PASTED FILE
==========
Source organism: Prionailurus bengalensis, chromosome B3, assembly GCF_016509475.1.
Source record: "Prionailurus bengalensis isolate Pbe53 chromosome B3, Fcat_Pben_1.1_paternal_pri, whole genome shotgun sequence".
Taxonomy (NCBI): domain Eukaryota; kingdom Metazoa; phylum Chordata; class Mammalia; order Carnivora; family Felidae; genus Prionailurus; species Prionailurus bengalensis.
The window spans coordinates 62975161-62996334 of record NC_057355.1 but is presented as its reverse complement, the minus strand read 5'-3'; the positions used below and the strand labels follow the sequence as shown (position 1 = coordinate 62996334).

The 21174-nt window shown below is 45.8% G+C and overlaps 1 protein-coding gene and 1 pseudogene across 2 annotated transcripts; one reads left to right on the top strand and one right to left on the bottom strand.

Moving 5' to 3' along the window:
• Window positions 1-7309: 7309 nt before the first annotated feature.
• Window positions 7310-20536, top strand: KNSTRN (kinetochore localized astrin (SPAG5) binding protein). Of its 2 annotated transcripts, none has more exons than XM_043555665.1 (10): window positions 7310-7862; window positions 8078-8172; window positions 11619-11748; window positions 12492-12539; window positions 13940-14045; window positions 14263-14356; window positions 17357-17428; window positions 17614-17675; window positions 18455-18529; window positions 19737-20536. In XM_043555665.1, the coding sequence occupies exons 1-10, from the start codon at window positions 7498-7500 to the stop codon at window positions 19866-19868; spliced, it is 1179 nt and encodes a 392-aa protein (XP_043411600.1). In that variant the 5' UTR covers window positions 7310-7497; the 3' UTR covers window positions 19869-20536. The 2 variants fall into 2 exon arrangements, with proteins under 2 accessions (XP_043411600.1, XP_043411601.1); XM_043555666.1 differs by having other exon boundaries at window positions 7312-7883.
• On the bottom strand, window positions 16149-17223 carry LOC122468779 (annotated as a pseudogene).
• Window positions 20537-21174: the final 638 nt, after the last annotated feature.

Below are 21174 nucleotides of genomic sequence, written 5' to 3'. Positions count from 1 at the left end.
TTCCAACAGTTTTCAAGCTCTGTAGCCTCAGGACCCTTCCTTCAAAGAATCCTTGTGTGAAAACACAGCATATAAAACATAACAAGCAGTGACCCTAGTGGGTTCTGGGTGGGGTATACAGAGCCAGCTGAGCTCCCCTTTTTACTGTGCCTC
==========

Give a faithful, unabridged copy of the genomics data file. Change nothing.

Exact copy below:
Source organism: Prionailurus bengalensis, chromosome B3, assembly GCF_016509475.1.
Source record: "Prionailurus bengalensis isolate Pbe53 chromosome B3, Fcat_Pben_1.1_paternal_pri, whole genome shotgun sequence".
Taxonomy (NCBI): domain Eukaryota; kingdom Metazoa; phylum Chordata; class Mammalia; order Carnivora; family Felidae; genus Prionailurus; species Prionailurus bengalensis.
The window spans coordinates 62975161-62996334 of record NC_057355.1 but is presented as its reverse complement, the minus strand read 5'-3'; the positions used below and the strand labels follow the sequence as shown (position 1 = coordinate 62996334).

The 21174-nt window shown below is 45.8% G+C and overlaps 1 protein-coding gene and 1 pseudogene across 2 annotated transcripts; one reads left to right on the top strand and one right to left on the bottom strand.

Moving 5' to 3' along the window:
• Window positions 1-7309: 7309 nt before the first annotated feature.
• Window positions 7310-20536, top strand: KNSTRN (kinetochore localized astrin (SPAG5) binding protein). Of its 2 annotated transcripts, none has more exons than XM_043555665.1 (10): window positions 7310-7862; window positions 8078-8172; window positions 11619-11748; window positions 12492-12539; window positions 13940-14045; window positions 14263-14356; window positions 17357-17428; window positions 17614-17675; window positions 18455-18529; window positions 19737-20536. In XM_043555665.1, the coding sequence occupies exons 1-10, from the start codon at window positions 7498-7500 to the stop codon at window positions 19866-19868; spliced, it is 1179 nt and encodes a 392-aa protein (XP_043411600.1). In that variant the 5' UTR covers window positions 7310-7497; the 3' UTR covers window positions 19869-20536. The 2 variants fall into 2 exon arrangements, with proteins under 2 accessions (XP_043411600.1, XP_043411601.1); XM_043555666.1 differs by having other exon boundaries at window positions 7312-7883.
• On the bottom strand, window positions 16149-17223 carry LOC122468779 (annotated as a pseudogene).
• Window positions 20537-21174: the final 638 nt, after the last annotated feature.

Below are 21174 nucleotides of genomic sequence, written 5' to 3'. Positions count from 1 at the left end.
TTCCAACAGTTTTCAAGCTCTGTAGCCTCAGGACCCTTCCTTCAAAGAATCCTTGTGTGAAAACACAGCATATAAAACATAACAAGCAGTGACCCTAGTGGGTTCTGGGTGGGGTATACAGAGCCAGCTGAGCTCCCCTTTTTACTGTGCCTC